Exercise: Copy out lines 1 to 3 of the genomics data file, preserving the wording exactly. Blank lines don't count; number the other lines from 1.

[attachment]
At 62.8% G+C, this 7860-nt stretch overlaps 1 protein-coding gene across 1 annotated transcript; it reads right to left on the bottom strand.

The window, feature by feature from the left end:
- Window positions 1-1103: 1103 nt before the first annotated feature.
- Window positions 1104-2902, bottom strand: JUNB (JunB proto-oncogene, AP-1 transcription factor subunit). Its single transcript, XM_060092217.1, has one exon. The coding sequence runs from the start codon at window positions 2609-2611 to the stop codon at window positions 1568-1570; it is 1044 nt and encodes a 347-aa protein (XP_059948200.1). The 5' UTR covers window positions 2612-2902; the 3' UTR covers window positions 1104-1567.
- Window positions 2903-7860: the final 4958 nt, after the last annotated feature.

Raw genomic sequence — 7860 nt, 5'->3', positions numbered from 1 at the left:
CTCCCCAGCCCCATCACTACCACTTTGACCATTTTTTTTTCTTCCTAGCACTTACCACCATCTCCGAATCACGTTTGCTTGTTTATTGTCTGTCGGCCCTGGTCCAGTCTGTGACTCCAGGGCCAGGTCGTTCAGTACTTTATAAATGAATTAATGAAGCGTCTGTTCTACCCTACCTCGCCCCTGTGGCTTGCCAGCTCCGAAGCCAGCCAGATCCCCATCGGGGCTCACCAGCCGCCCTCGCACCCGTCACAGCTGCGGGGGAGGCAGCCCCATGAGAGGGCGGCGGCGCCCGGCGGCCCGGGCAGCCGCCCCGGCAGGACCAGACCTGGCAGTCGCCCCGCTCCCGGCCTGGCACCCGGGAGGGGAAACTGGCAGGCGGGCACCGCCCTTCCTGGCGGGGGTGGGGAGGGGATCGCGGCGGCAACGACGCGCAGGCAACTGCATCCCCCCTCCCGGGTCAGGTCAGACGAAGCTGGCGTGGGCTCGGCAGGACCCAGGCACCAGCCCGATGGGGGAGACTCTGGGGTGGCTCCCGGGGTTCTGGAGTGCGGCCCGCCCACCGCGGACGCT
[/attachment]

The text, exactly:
At 62.8% G+C, this 7860-nt stretch overlaps 1 protein-coding gene across 1 annotated transcript; it reads right to left on the bottom strand.

The window, feature by feature from the left end:
- Window positions 1-1103: 1103 nt before the first annotated feature.